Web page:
With the presumed tacit approval of the Soviet Union, Hungary yesterday applied for membership in the International Monetary Fund, a necessary prelude to application for membership in the World Bank as well.

The application came as a surprise to Eastern European experts, who had not expected the Hungarian move for at least a year. There was speculation that Hungary's application, which almost certainly required a go-ahead from Moscow, might have been accelerated as a consequence of the current tense Polish situation.

So long as Hungary stays within the Soviet foreign policy orbit, Moscow is willing to let it or other Eastern European countries take steps that will enhance their economic well being, and thus remove the temptation to follow the Polish example, these experts said.

The application comes just after last week's 25th anniversary of the Hungarian uprising of 1956, which was crushed by Soviet troops and tanks.

Hungary, as a member of the IMF and ultimately the World Bank, not only would be eligible for direct assistance by the two Bretton Woods institutions, but also would enhance its borrowing ability from private sources substantially, especially in the Eurodollar market.

The application to the IMF, announced here and in Budapest, will be considered first by the IMF executive board. The procedure calls for the executive board to submit a report to the board of governors in the form of a "membership resolution." The report would recommend what Hungary's "quota," or deposit of its own currency in the fund, should be.

After adoption of the membership resolution, Hungary would need to take the legal steps required to enable it to sign the fund's articles of agreement and to fulfill the obligations of membership in the fund. Among such obligations is one that requires a nation ultimately to make its currency fully convertible to the currencies of other nations.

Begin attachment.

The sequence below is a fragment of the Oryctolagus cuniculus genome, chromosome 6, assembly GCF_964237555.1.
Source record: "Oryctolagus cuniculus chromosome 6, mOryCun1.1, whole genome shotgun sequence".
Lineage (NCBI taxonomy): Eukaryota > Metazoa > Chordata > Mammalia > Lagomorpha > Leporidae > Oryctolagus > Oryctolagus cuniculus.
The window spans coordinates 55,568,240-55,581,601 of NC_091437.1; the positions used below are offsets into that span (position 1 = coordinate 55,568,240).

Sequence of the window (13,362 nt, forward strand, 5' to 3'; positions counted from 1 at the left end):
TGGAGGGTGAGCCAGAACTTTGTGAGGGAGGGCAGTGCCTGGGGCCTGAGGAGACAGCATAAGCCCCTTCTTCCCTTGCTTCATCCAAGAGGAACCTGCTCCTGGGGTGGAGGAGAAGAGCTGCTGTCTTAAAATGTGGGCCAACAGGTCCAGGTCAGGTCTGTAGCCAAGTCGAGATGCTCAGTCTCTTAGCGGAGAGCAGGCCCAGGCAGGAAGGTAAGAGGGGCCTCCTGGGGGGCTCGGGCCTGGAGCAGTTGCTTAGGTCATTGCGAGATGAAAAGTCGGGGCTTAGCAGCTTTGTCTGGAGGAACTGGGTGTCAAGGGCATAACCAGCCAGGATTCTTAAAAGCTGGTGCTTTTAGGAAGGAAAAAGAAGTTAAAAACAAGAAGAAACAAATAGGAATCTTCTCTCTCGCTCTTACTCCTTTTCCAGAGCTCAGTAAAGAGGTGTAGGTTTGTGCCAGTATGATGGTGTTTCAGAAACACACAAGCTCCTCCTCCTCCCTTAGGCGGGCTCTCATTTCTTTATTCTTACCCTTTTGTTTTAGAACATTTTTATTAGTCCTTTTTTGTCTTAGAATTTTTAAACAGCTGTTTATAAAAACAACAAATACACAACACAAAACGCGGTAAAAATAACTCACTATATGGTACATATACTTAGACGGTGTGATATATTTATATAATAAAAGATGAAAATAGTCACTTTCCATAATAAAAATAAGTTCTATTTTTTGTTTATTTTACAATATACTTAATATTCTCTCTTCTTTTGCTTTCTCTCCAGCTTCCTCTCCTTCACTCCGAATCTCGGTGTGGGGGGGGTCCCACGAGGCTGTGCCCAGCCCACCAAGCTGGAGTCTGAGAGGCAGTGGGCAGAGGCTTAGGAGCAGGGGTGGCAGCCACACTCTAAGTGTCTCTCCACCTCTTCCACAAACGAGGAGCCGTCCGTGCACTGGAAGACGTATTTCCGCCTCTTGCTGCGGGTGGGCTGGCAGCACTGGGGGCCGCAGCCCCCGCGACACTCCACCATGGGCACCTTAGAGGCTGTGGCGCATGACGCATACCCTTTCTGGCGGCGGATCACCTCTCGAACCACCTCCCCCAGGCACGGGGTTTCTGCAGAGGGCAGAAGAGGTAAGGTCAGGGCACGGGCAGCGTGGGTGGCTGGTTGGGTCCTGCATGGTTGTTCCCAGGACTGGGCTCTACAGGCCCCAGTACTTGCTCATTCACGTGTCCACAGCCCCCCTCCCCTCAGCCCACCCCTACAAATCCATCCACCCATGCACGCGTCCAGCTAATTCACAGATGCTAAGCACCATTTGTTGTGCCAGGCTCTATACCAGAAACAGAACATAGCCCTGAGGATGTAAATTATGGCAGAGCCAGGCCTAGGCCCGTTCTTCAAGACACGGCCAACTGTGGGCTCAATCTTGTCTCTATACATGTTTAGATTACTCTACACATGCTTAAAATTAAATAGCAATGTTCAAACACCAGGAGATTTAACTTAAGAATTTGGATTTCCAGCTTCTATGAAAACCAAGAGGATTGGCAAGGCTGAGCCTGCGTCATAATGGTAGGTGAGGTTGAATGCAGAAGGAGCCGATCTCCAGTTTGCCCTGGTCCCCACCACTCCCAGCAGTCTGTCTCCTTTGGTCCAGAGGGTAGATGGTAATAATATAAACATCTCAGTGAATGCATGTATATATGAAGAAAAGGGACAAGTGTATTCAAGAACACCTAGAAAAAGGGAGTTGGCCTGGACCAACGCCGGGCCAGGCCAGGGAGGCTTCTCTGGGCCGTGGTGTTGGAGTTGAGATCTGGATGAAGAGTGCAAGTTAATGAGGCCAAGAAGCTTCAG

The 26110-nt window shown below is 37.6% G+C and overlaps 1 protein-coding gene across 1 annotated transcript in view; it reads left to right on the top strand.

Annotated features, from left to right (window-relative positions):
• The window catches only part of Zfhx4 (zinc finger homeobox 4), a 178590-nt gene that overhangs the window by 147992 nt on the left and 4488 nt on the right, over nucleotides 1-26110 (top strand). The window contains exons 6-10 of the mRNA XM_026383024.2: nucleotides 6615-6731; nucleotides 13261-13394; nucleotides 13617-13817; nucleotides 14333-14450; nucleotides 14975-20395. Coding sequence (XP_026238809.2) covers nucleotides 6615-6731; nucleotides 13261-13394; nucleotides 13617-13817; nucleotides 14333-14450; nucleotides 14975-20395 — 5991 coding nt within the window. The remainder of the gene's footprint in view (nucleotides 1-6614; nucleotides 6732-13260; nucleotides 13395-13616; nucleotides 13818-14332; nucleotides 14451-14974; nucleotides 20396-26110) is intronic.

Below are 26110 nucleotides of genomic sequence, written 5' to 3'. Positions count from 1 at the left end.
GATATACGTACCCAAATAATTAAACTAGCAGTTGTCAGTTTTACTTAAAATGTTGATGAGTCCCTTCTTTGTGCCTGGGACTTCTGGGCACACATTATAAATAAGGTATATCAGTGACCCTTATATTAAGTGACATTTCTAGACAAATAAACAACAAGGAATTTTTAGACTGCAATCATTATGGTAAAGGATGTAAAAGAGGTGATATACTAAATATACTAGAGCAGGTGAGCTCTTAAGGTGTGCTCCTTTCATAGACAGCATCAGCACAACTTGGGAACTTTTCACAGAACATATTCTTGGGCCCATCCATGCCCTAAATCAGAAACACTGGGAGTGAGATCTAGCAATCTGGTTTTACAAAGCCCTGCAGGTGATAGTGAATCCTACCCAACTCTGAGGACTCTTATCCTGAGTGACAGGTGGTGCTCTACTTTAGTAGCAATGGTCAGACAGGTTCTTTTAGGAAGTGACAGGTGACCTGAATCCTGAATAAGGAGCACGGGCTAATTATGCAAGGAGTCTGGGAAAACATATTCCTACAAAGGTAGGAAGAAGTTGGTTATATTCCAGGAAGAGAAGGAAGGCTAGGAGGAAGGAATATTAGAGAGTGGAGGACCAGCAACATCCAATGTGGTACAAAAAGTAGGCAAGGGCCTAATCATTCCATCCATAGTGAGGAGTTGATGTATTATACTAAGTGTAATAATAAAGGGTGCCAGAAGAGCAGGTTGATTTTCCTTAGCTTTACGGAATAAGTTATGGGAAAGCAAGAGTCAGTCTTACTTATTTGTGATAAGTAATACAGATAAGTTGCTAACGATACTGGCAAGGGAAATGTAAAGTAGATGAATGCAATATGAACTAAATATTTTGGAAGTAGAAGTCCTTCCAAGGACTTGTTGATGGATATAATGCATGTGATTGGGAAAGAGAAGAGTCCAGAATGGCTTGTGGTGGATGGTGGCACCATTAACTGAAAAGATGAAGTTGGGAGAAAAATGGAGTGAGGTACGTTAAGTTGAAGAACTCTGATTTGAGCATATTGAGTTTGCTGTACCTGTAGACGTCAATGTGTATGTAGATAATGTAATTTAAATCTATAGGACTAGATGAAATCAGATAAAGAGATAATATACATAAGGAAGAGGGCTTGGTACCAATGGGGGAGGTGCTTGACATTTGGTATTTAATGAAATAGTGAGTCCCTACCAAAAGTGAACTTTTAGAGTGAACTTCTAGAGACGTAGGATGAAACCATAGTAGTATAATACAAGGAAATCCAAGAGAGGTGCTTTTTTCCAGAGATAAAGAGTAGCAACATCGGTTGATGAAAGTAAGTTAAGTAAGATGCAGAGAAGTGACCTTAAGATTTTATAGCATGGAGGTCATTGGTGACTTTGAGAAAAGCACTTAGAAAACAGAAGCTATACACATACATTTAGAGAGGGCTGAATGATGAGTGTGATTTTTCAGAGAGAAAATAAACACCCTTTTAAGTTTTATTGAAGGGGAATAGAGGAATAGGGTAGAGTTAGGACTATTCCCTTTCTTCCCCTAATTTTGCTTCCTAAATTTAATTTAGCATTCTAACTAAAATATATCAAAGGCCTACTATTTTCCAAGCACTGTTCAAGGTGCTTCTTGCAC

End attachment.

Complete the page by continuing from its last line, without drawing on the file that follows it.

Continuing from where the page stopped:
But for an open-ended transition period, convertibility is not required. Once accepted into the IMF, a nation is eligible for membership in the World Bank. There are now 143 member countries of the lending institutions.

Earlier this year, China joined the World Bank-IMF's growing list of Socialist countries, which now includes Yugoslavia, Romania, Laos, Cambodia and Vietnam. All of these countries are in the "transition" mode, which does not require currency convertibility. A total of 54 other countries initially in transition have graduated to a convertibility status.

In January 198l, Washington Post correspondent Kevin Klose reported that achieving currency convertibility for the Hungarian forint was regarded within Hungary as a major hurdle that might not be possible until 1985. Klose quoted Akos Balassa, head of the State Planning Office economics department, as saying that for convertibility "there must be an appropriate world climate. We hope we can do it, but it's not like we have to do it by 1985. At present, we are working hard to establish the preconditions."

Hungary in recent years increasingly has edged away from a Soviet-style state-run economy toward a mixed economy, adopting some enterprise-related mechanisms and substantial decentralization. Some small-scale private business operations have been allowed to go ahead, and the government has encouraged private concessionaires and shops. Just as significant, the government has tried to abandon a split currency system for the Hungarian forint. The tourist rate of exchange is now close to that for commercial transactions.

The major step toward achieving a mixed economy with an improved standard of living came in 1968 when, under the leadership of Janos Kadar, the Hungarians adopted what they called the New Economic Mechanism.

Since then, Hungary's two-way trade has moved increasingly toward Western countries. Compared to a few years ago when 70 percent of Hungary's imports and exports were with the Eastern bloc, the split is now roughly 50-50.